Yerevan also accused Ankara of shooting down an Armenian SU-25 plane on September 29th, which Ankara denies. Although similar allegations have been made before and are considered untrue, there are also unsubstantiated – but growing – allegations that Turkey has mobilized mercenaries from Syria to fight for Azerbaijan.

What is Russia’s role?

Russia is playing different, often contradictory roles in the conflict. Through bilateral ties and the Collective Security Treaty Organization, Moscow provides security guarantees to Armenia, but they do not extend to the Nagorno-Karabakh fighting zone, which is internationally recognized as part of Azerbaijan. Moscow also supplies weapons to both sides and is one of the co-chairs of the Minsk Group, which mediates the conflict.

Russia has called for a ceasefire, but unlike previous large-scale escalations, it has not yet convened a meeting of Armenian and Azerbaijani political or military leaders.

Moscow has troubled relations with Armenia’s new leader after 2018. Nikol Pashinyan and Yerevan would undoubtedly prefer to deal with the escalation as much as possible on their own. In the 1990s, Russia was unable to deploy peacekeeping forces on the ground in Nagorno-Karabakh. Armenians’ fears that Moscow’s help will come with tied strings have led to cautiously seeking Russian support.

media captionThe funeral in Azerbaijan of one of the dead soldiers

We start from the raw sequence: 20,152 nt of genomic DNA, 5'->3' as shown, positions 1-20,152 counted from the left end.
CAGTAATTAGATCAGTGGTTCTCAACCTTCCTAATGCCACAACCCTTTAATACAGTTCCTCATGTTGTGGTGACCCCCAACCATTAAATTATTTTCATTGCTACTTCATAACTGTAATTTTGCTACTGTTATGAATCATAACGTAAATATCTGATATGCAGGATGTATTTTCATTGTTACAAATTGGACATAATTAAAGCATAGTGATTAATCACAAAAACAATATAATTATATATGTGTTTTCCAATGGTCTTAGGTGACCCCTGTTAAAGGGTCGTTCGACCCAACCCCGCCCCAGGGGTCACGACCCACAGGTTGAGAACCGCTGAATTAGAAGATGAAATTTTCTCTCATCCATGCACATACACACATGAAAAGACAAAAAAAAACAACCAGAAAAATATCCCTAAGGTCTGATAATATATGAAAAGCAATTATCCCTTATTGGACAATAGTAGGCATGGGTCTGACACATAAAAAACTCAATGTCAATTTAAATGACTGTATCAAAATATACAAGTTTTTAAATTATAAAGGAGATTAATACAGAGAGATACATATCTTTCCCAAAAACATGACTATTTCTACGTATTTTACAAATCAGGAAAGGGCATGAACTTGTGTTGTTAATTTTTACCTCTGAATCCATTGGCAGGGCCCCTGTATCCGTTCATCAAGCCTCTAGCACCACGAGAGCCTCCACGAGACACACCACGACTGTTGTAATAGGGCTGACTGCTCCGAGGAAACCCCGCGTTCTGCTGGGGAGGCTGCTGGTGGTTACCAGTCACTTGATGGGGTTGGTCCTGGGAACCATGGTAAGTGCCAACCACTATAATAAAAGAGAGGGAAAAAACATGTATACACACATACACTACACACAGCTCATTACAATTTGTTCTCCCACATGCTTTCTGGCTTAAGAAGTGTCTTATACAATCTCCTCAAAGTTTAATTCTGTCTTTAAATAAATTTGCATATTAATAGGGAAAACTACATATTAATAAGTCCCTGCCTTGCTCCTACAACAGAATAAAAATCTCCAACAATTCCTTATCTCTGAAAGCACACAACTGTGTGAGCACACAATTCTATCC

While the struggle is taking place in disputed territory in and around Nagorno-Karabakh, the optics of maintaining Russian neutrality make Moscow’s apparent involvement unlikely. However, a protracted conflict with growing Turkish involvement would threaten Russia’s dominance in an area it considers part of its sphere of privileged interests and call for a response.

How does the international community react?

With the exception of Turkey, other regional and global powers have called for restraint. Iran, Georgia and Qatar have offered to mediate. A meeting of the UN Security Council on September 29 confirmed the key role of the Minsk Group, chaired by France, Russia and the United States, and the Organization for Security and Cooperation in Europe in mediating between Armenia and Azerbaijan.

But concentrating enough international attention and commitment to resuming diplomacy will be a challenge. The fighting coincides with a period of international dispersal due to the global pandemic, the US election and the traditional model of losing focus once a ceasefire is agreed.

How can the events unfold?

Rapid and consolidated military success, either by seizing significant territory from Azerbaijan or repelling Azerbaijani operations by Armenian forces, could open up ceasefire opportunities but cause internal instability depending on which country is worse.

The longer the fighting continues and / or if one side is seen to lose in a longer struggle, the more likely it is that Russia and Turkey will face a difficult choice whether to engage more.

Lawrence Broers is Caucasus Program Director at Peacebuilding Peacebuilding and author of Armenia and Azerbaijan: Anatomy of Rivalry